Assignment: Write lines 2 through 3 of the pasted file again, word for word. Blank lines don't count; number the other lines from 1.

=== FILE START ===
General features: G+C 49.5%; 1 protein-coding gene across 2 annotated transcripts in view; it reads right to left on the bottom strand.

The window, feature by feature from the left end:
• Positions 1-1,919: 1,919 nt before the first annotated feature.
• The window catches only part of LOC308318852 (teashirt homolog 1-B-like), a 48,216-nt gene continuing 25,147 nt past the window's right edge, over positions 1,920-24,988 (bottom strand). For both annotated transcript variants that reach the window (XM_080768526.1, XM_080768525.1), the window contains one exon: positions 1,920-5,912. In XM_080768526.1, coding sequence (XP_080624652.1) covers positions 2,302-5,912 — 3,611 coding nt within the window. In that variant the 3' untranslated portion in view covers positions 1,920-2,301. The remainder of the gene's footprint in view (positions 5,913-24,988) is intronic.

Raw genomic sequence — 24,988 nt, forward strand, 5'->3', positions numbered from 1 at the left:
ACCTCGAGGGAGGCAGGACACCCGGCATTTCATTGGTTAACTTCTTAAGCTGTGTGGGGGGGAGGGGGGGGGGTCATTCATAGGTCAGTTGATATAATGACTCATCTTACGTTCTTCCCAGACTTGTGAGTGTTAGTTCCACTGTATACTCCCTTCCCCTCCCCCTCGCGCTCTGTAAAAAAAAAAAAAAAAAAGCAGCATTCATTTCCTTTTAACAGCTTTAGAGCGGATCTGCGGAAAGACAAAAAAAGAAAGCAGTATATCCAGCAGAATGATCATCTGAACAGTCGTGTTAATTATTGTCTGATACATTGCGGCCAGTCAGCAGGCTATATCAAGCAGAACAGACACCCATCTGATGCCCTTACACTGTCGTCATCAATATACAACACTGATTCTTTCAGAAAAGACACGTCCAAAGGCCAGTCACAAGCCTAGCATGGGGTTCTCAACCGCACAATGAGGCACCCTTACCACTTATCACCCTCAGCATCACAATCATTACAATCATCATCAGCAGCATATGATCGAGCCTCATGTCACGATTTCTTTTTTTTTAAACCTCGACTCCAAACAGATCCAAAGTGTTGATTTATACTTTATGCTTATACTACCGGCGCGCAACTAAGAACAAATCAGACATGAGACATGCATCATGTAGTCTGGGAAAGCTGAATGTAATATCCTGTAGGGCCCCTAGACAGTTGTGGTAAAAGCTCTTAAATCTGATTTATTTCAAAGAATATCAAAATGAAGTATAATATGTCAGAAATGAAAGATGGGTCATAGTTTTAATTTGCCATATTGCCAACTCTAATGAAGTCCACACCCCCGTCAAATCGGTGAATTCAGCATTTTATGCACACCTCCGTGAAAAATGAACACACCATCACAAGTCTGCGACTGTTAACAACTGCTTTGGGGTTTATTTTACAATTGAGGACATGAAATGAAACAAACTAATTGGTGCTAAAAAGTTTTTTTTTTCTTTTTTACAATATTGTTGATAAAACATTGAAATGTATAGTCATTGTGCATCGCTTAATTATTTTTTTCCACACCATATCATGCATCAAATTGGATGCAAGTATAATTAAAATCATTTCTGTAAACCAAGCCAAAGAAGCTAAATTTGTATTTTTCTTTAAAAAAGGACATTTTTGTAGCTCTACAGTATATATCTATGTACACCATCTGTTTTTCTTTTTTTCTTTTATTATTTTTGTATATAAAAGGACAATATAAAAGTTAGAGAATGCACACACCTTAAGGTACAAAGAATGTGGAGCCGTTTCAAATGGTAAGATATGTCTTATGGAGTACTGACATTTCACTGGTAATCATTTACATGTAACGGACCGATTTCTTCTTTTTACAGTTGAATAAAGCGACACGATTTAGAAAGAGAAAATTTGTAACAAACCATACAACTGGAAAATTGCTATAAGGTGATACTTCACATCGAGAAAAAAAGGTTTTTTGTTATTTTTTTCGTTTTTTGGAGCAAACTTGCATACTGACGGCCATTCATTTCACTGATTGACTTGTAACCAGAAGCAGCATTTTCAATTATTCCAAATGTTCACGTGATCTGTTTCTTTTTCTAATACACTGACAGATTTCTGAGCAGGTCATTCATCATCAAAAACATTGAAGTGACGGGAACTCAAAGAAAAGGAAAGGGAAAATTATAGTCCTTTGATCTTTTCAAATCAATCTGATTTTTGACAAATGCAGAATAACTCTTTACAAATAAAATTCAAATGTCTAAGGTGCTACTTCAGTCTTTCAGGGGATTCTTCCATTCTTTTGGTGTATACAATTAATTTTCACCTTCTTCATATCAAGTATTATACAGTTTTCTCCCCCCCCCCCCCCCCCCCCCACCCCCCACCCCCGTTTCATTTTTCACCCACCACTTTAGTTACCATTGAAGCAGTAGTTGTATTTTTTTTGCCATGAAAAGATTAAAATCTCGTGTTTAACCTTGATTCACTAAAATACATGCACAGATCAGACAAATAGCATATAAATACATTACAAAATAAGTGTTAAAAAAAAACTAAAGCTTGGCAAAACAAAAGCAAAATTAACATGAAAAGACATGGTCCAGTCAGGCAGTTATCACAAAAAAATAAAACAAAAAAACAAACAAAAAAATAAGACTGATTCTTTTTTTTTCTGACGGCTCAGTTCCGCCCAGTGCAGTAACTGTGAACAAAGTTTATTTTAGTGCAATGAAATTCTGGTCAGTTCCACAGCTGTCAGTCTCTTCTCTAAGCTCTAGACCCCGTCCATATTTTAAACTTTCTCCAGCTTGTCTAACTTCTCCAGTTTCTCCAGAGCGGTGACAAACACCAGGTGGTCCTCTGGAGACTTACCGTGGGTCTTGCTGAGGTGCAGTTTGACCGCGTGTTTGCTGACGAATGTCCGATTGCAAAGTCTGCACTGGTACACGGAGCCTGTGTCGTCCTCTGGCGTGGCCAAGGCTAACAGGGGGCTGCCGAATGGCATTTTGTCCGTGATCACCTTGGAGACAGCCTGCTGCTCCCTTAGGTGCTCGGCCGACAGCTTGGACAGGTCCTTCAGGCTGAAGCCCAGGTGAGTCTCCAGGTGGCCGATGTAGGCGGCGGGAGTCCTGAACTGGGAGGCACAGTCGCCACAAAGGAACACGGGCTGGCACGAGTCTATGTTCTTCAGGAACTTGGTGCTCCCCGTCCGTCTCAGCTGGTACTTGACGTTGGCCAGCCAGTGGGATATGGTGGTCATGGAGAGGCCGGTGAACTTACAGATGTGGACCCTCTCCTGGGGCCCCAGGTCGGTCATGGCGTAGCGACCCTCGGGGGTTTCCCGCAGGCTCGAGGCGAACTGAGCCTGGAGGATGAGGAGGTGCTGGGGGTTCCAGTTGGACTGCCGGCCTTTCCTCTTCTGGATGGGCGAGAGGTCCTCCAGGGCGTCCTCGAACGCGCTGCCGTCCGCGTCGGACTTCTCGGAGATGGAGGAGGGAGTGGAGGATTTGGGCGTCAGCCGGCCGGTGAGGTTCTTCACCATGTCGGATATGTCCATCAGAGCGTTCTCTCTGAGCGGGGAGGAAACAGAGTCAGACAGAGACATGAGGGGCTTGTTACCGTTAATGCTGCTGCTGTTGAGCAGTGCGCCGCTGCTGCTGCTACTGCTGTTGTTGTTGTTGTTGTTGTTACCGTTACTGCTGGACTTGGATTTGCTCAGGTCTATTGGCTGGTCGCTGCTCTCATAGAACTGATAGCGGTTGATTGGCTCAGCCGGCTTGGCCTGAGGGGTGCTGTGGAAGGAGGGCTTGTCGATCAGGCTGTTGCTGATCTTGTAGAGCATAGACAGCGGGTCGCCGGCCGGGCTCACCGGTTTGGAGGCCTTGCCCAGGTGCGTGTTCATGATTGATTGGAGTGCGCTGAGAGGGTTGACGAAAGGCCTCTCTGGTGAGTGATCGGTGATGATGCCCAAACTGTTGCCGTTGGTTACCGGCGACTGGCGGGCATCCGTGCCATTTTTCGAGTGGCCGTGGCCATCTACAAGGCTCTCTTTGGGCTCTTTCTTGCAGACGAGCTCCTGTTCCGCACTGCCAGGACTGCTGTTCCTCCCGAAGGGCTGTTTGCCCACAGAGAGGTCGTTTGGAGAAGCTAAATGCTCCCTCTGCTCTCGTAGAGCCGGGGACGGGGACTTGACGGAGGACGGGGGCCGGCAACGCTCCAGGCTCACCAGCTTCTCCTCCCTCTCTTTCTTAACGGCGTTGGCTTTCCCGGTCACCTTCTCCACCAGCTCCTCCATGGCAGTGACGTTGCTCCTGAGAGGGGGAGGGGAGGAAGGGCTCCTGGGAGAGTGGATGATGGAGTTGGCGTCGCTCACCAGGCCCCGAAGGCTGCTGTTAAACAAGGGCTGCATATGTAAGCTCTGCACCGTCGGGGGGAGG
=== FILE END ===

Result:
The window, feature by feature from the left end:
• Positions 1-1,919: 1,919 nt before the first annotated feature.